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COVID and other viruses need more research says an expert. Pixabay

“If we don’t study them, there will possibly be another outbreak,” she added.

Also Read: Scientists Identify 29 New Genes Linked To Drinking Problems

Her interview comes after, both US President Donald Trump and his Secretary of State Mike Pompeo have suggested that the Covid-19 originated in a laboratory in the Chinese city of Wuhan, where the pandemic erupted last December last month. Earlier, Zhengli had also said that even after the world finds a way to combat the virus responsible for Covid-19, it should prepare for more outbreaks caused by bat-borne coronaviruses. (IANS)

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COVID-19 Restrictions Cause Disruption in Vaccination Programs: WHO, Other Organisations

Vaccination Programes have been disrupted because of the restrictions imposed in the wake of COVID-19 pandemic

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A health worker injects a man with Ebola vaccine in Goma, Democratic Republic of the Congo, Aug. 5, 2019. VOA

Nearly 80 million children under age 1 are at higher risk of preventable diseases such as measles, cholera and polio because of the disruption of routine vaccination programs, according to a report released Friday by the World Health Organization and other global organizations.

Immunization campaigns have been disrupted in half of the 129 countries surveyed around the world in March and April, according to data produced by the WHO, UNICEF, the Sabin Vaccine Institute, and Gavi, the Vaccine Alliance. Of the 68 countries, 27 have suspended their measles initiatives. Thirty-eight countries have suspended campaigns to vaccinate children against polio.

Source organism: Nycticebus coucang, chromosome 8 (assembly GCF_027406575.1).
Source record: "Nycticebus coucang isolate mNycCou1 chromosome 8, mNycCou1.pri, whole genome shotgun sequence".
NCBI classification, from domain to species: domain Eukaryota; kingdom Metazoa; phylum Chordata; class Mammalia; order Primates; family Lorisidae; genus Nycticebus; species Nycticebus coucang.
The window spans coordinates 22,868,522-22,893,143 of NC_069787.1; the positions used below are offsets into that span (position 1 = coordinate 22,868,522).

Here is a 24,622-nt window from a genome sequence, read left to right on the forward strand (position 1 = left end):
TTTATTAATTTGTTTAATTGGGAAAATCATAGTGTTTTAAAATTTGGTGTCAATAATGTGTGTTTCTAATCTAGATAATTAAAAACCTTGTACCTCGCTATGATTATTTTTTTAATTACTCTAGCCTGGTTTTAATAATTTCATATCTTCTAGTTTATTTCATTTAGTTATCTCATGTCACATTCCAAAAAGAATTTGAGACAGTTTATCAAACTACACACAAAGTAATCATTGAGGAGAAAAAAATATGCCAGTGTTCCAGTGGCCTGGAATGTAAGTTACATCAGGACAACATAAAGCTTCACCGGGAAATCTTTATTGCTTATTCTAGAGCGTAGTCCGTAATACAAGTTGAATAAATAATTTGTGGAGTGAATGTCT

The COVID-19 pandemic is “walking back progress” that was made in vaccinating children around the world, putting children and their families at greater risk of diseases that routine vaccinations can prevent, Seth Berkley, CEO of Gavi, said.

“More children in more countries are now protected against more vaccine-preventable diseases than at any point in history,” Berkley said in a statement. “Due to COVID-19, this immense progress is now under threat, risking the resurgence of diseases like measles and polio. Not only will maintaining immunization programs prevent more outbreaks, but it will also ensure we have the infrastructure we need to roll out an eventual COVID-19 vaccine on a global scale.”

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Experts said a decline in vaccinations in one country could have consequences for other countries.VOA

Fearing doctor visits

Routine immunization has been hindered for many reasons.

Some parents are no longer taking their children to clinics and hospitals out of fear of exposure to the virus, while others are unable to do so because of lockdowns.

The delivery of vaccines and required protective equipment has been delayed in many countries because of a cutback in commercial flights and chartered plane availability.

Health care workers also have been relocated to help fight the pandemic, leaving fewer to administer vaccinations.

UNICEF Executive Director Henrietta Fore said that to combat this decline in immunizations, countries need to intensify efforts to find and track unvaccinated children, address gaps in delivery and develop innovative solutions.

The consequences if countries are unable to give routine immunizations, “can be deadly,” Fore said.

Also Read: National Capital Delhi Makes a Gradual Comeback